You have the option of sending us images of objects (eg photographs, medals, service records and letters) that are in your family collection by email. Please refer to our Guide to Digitisation to see how to do this (refer to the section ‘Sharing your images with the project’).
Q8: How do I upload images that I have in my family collection or that I have found through research to my Soldier Record?
To add images to your Soldier Record, refer to our Guide to Digitisation on how to do this (refer to the section ‘Sharing your images with the project’).
Q9: What’s the quickest way of bringing up a Soldier Record?
You will need to know their Soldier Number, which is the unique database reference number that looks something like this: 'EFW-1234' (it appears in the Soldier Record under their name in the light blue bar). When you find it, just add the number element (ie 1234) to the end of the following web address and paste it into the url address bar as follows:
This will bring up your Soldier Record without the need to search for it.
Q10: How do I use the filters on the Soldier Map?
The filters can be accessed by clicking the filter icon () to the immediate left of the search field. This expands to reveal filters that allow you to search by name, service number, regiment or country fought in.
Q11: How many records can I create or adopt?
You can create or adopt as many records as you wish but please note that only one email address can be used for each record (so you will need to use a different email for each additional Soldier Record).
Q12: Can I download all the records in your database?
Yes. You can download all the data in an Excel spreadsheet by clicking the download icon in the filter menu.
Q13: How can I create a new Soldier Record?
On the Soldier Map, click on this filter button (located to the left of the search field) and select the Create Record button. Follow the instructions to sign up as a Citizen Historian, which will allow you to create a new Soldier Record (note: the sign-up process involves email validation and only one email address can be associated with each record).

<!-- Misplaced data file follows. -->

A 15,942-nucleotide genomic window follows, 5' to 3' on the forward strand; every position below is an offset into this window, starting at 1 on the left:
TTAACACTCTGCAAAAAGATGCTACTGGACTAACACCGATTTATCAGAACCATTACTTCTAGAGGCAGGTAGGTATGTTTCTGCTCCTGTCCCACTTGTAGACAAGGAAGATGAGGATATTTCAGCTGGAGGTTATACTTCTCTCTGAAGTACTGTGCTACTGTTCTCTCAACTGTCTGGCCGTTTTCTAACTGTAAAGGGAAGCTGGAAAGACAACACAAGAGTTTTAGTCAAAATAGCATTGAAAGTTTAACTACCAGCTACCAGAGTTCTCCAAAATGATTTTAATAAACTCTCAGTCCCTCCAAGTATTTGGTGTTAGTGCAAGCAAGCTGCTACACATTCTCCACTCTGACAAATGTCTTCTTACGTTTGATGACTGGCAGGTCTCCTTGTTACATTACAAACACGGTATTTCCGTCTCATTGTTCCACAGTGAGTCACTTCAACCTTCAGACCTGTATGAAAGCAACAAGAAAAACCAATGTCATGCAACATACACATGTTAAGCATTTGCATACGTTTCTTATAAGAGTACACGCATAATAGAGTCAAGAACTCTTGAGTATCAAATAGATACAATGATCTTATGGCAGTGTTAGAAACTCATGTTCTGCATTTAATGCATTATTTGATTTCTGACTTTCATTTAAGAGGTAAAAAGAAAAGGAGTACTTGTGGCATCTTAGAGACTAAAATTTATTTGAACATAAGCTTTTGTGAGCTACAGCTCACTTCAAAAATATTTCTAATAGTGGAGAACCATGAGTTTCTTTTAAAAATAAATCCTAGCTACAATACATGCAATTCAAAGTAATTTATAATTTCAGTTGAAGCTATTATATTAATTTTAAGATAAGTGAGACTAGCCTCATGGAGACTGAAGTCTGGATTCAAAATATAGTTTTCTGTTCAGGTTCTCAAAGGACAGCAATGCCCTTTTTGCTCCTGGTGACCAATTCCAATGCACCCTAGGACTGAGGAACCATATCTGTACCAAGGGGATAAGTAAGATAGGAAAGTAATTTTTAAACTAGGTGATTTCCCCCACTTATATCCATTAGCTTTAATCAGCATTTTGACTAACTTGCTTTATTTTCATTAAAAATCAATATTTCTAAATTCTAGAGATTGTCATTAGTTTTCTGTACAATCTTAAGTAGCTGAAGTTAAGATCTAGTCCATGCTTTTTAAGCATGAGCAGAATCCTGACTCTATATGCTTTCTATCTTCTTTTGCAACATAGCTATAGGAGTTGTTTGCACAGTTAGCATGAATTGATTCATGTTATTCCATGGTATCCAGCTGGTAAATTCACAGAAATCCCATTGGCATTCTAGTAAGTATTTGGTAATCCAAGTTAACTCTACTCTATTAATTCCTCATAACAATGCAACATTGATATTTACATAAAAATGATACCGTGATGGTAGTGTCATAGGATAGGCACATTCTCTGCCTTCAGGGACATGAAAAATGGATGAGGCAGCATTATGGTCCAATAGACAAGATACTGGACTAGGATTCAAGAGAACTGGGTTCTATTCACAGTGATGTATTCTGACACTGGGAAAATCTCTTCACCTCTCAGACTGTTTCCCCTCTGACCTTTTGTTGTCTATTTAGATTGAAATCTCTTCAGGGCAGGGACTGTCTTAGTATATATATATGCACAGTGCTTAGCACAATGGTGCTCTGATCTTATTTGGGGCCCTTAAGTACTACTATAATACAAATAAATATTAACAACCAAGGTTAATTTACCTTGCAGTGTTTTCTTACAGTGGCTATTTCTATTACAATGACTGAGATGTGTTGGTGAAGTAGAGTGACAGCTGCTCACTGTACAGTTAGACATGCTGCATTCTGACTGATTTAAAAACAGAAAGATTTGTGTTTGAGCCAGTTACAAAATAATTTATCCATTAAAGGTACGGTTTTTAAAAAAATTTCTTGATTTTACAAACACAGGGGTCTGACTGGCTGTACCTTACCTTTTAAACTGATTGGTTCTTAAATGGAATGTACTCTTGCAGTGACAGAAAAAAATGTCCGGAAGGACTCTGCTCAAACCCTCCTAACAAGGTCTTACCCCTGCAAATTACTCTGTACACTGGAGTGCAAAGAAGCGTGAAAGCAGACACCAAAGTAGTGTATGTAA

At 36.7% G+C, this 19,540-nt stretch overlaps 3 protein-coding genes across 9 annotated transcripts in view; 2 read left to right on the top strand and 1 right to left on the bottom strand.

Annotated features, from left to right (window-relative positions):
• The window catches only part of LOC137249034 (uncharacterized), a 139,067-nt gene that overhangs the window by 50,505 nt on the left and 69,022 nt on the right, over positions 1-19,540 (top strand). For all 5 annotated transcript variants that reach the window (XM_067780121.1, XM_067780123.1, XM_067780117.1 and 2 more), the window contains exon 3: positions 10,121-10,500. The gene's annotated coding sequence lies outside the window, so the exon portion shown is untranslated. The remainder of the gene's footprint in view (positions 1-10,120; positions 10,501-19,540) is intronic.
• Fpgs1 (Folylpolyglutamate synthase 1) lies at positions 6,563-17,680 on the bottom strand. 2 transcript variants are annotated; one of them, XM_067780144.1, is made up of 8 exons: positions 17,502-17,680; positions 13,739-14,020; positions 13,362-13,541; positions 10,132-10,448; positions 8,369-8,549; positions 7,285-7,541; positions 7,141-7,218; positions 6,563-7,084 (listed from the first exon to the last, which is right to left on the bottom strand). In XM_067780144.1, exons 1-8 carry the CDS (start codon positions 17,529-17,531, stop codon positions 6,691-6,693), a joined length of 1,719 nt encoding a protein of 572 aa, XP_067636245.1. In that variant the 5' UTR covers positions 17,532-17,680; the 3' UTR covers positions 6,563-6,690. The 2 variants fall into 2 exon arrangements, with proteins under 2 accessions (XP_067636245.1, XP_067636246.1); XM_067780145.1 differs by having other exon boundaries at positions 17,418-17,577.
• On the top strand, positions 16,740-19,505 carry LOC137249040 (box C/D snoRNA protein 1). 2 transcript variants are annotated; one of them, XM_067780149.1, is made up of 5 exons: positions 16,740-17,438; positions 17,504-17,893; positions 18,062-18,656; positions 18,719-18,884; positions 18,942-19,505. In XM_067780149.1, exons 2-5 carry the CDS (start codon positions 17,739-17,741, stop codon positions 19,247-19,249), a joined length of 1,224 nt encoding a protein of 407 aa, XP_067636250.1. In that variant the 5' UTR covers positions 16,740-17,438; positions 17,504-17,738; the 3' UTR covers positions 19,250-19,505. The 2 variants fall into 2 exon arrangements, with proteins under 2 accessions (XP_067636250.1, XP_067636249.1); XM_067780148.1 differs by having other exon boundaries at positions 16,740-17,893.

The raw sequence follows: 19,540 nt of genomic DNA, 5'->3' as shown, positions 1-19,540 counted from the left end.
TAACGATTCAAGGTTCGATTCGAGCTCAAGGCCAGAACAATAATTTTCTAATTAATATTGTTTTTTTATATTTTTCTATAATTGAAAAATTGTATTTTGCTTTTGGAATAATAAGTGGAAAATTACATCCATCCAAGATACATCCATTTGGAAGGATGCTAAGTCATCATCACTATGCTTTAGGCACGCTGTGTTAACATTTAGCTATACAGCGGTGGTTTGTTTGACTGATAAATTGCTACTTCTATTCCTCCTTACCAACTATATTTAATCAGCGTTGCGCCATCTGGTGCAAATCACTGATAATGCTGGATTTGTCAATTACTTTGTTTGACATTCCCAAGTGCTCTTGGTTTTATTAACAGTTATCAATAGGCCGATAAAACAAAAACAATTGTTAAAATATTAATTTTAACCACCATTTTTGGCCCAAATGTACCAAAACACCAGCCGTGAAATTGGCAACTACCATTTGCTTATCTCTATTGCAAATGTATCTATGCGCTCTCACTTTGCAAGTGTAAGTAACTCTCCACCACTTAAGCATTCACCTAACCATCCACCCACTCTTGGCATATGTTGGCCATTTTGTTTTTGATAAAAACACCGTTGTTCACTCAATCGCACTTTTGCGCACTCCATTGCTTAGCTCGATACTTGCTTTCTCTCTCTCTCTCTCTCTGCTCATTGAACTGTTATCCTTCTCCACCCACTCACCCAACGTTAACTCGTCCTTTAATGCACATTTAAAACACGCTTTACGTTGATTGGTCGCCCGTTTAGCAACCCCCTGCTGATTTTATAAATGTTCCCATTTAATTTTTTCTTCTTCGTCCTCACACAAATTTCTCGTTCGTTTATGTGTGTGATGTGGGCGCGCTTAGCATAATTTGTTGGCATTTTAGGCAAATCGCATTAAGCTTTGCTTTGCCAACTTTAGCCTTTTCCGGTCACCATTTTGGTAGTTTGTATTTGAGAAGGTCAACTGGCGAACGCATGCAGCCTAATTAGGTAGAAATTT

Q14: Can I pin my WW1 ancestor’s Soldier Record directly onto the Soldier Map?
No, this can only be done by the database administrator. However, once you have signed up as a Citizen Historian and created a Soldier Record, they will be able to add the new details to the database, after which it will appear on the Soldier Map.
Q15: What is the icon used to pin records on the Soldier Map?
The icon () consists of a quoit and dagger and is the distinctive turban badge of the 45th (Rattray's) Sikh Infantry, one of the regiments that fought in WW1.
Q16: Why do the turban badge icons change colour?
Initially on the Soldier Map the icons are all white. When you select a Soldier Record the icon becomes red. Finally, when you close the record box, the icon will now turn yellow, indicating it has recently been viewed.
Q17: My village or town or city does not appear on the Soldier Map. What should I do?
Firstly, check your spelling corresponds to the modern spelling. If not, try and find your location by performing a search for a nearby town or city and navigating around the map from there.
If you still cannot find your location, please contact us by email.
Q18: I don’t know the name of my WW1 ancestor’s village. What should I do?
If you don’t know your ancestor’s village, you can enter the nearest town or city as their place of birth in the Soldier Form.
If you decide to leave this field blank, the database will automatically assign India Gate in New Delhi as your soldier’s location. India Gate is the memorial to India’s fallen soldiers who died in the period 1914 to 1921.
Q19: I am not a Sikh and neither was my WW1 ancestor. Can I add a record for them?
Yes, absolutely. We would love to include non-Sikh soldiers who fought alongside the Sikhs, either in the same regiment or same campaigns. Just follow the instructions given in the answer to Q2.
Carrying out further research
Q20: Where can I find out more about researching the lives of Sikh soldiers?
The best place to start is our Helpful Guides page, where you will find the following guides:
- A Guide to Researching the Archives
- A Guide to Indian Army Medals
- A Guide to WW1 Indian War Diaries